Writing often means experimenting. Authors like to challenge themselves by writing outside their comfort zone. Continuing in our NaNoWriMo series Faith Martin, author of the Ryder and Loveday series, is here talking about why she decided to turn to writing mysteries.
Why I Write Mysteries
Many people have asked me why I decided to write a crime series set in the 1960s after writing contemporary fiction for over 30 years; the simple answer is – I wanted to!
I’ve always loved the 1960s era (not that I admit to remembering much of it, mind). It’s always struck me that the ‘golden age’ of crime ended too soon to properly embrace all that the iconic decade had to offer. I grew up (like many people) reading Agatha Christie, Dorothy L Sayers, etc. This means I’ve always had a soft spot for what my mum used to call ‘proper’ crime! By which, of course, I mean the classic locked-room mystery. The prerequisite six or so suspects, the red herrings, the hidden clues, and a larger-than-life private sleuth to make the all-important dénouement of the killer’s identity in the final pages. All of which made me yearn to write something that combined the elements of the golden age with that 1960s vibe.
Location, Location, Location.
So having decided what period I wanted for my new series, I needed to decide on a location. Oxford was the only (or perhaps I should more honestly say, easy) choice as it’s the only city I know! It’s also a place that really lends itself to fictional crime. It has its fabulous and world-renowned ‘dreaming spires’ architecture and eclectic mix of students, dons, town-versus-gown rivalries, and all sorts of other atmospheric goodies.
Fresh Start, New Challenge.
Whenever I start a new series, I always want to try and write something different from what I’ve done before. Not only because I think I owe it to my readers to give them something new to get their teeth into, but because I think, as a writer, its important that I challenge myself to try fresh things. Even if it does take me out of my comfort zone. And here, I have to admit, there is something very seductive about writing a long-running series. As you get to know both your main character, your readership, and the ‘voice’ of that series so well that it becomes much easier to produce a novel (or two!) a year.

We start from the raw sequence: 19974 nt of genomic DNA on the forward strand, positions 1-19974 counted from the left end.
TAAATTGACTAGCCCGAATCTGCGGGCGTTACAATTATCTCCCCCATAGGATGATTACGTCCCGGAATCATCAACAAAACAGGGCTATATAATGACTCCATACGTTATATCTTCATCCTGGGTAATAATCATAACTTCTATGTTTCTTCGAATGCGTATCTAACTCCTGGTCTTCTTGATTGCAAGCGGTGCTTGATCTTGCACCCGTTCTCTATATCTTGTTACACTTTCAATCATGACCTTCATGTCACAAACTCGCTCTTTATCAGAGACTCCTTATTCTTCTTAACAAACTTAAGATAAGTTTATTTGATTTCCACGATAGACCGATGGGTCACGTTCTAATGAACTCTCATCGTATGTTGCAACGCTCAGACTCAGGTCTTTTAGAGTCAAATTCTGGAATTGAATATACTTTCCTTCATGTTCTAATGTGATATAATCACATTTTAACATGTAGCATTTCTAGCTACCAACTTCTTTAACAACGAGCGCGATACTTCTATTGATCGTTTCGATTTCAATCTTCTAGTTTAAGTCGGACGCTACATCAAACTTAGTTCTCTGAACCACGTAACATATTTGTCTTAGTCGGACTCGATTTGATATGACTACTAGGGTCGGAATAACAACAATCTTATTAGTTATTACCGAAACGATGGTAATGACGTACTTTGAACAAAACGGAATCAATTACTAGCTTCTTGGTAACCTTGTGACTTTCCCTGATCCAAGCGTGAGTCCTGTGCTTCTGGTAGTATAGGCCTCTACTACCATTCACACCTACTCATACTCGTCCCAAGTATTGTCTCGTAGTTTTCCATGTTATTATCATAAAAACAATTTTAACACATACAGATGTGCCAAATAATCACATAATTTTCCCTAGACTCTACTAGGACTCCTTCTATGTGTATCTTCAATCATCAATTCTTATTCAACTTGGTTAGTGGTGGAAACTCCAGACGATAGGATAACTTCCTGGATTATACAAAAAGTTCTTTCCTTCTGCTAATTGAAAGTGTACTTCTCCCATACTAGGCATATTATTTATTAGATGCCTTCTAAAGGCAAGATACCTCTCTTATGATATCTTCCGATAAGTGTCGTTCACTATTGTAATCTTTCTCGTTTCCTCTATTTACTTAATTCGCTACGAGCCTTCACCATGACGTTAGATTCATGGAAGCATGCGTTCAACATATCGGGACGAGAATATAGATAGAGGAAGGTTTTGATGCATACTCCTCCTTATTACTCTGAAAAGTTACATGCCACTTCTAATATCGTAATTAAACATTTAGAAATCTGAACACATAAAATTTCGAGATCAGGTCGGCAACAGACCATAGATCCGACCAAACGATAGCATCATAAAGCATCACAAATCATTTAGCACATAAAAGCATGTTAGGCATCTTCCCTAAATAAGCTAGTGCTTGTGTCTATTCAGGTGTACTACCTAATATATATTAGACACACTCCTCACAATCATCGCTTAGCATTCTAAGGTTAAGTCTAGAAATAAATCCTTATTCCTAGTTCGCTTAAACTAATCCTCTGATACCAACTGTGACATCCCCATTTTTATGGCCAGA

Alas, the downside to this is that you’re constantly having to stop yourself from getting lazy! Or that might be just me… (if any of my fellow crime writers are reading this and muttering that I should speak for myself, my apologies.)
Anyway, when contemplating my new project, it gradually dawned on me that, until now, I’d never even considered writing a book that wasn’t lead by a solo protagonist. And since, on the whole, there are relatively few crime-solving duos in the crime pantheon (Holmes & Watson being by far the most famous, of course) I had a mental light bulb moment and decided to add to the list and create my own pair of sleuths. After all, how hard could it be, I thought. As you do. If you’re not the brightest of sparks…
So, having decided on the direction I wanted to go, I naturally had to think long and hard about what sort of dynamic I wanted to exist between them. Would one be more dominant, and the other a definite ‘sidekick’? Or would they form a strictly fifty-fifty partnership? It might be slightly harder to arrange, but might prove much more interesting? One thing was certain – each would need their own specific place in the story lines in which to shine. In the 1960s social divisions were very prominent. Therefore, it made sense to have a working class character working off someone who enjoyed a higher social status.
I’m also very aware of the fact that I have both a large male and female readership. I always strive to write something that would appeal to both! So, after much head-scratching, pacing about, ranting and swearing (my dog almost disowned me), I finally came to a conclusion. Namely, that the teaming of a young WPC (who was very green and with a steep and difficult learning curve ahead of her) with an experienced, older man nearing the end of his own very successful career seemed ideal. Hence Ryder & Loveday were born.
Bringing it all Together
Luckily, this unusual marriage of 1960s Oxford and a disparate pair of detectives seems to have caught my readership’s imagination, but I have to admit to being genuinely astonished when their very first outing A FATAL OBSESSION went straight to the number 1 spot in the Bookseller’s e-book listings, for which I can only say a very heartfelt ‘thank you’ to all my readers.
NaNoWriMo may be coming to a close, but we have plenty of content to help you with your writing journey! Make sure to check out the other blog posts in our NaNoWriMo series and more writing tips on our blog here.